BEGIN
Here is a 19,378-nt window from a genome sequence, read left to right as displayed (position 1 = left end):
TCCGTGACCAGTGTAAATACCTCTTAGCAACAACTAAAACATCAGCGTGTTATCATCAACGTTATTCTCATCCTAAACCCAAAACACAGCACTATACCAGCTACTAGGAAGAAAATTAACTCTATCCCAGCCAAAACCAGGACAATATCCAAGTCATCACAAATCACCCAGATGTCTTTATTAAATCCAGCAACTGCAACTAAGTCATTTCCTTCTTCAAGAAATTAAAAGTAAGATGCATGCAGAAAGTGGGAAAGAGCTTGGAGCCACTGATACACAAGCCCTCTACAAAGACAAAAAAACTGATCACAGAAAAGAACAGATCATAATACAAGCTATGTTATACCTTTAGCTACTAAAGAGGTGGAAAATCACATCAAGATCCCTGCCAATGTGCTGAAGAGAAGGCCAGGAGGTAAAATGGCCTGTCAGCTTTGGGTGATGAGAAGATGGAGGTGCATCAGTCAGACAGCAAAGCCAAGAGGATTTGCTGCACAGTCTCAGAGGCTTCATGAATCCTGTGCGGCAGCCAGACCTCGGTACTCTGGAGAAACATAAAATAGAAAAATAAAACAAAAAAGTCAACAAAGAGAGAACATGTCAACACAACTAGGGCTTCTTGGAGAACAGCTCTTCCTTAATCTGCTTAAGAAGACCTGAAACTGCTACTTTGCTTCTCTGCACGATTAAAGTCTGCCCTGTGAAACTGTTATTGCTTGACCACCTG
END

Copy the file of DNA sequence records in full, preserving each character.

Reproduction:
Here is a 19,378-nt window from a genome sequence, read left to right as displayed (position 1 = left end):
TCCGTGACCAGTGTAAATACCTCTTAGCAACAACTAAAACATCAGCGTGTTATCATCAACGTTATTCTCATCCTAAACCCAAAACACAGCACTATACCAGCTACTAGGAAGAAAATTAACTCTATCCCAGCCAAAACCAGGACAATATCCAAGTCATCACAAATCACCCAGATGTCTTTATTAAATCCAGCAACTGCAACTAAGTCATTTCCTTCTTCAAGAAATTAAAAGTAAGATGCATGCAGAAAGTGGGAAAGAGCTTGGAGCCACTGATACACAAGCCCTCTACAAAGACAAAAAAACTGATCACAGAAAAGAACAGATCATAATACAAGCTATGTTATACCTTTAGCTACTAAAGAGGTGGAAAATCACATCAAGATCCCTGCCAATGTGCTGAAGAGAAGGCCAGGAGGTAAAATGGCCTGTCAGCTTTGGGTGATGAGAAGATGGAGGTGCATCAGTCAGACAGCAAAGCCAAGAGGATTTGCTGCACAGTCTCAGAGGCTTCATGAATCCTGTGCGGCAGCCAGACCTCGGTACTCTGGAGAAACATAAAATAGAAAAATAAAACAAAAAAGTCAACAAAGAGAGAACATGTCAACACAACTAGGGCTTCTTGGAGAACAGCTCTTCCTTAATCTGCTTAAGAAGACCTGAAACTGCTACTTTGCTTCTCTGCACGATTAAAGTCTGCCCTGTGAAACTGTTATTGCTTGACCACCTG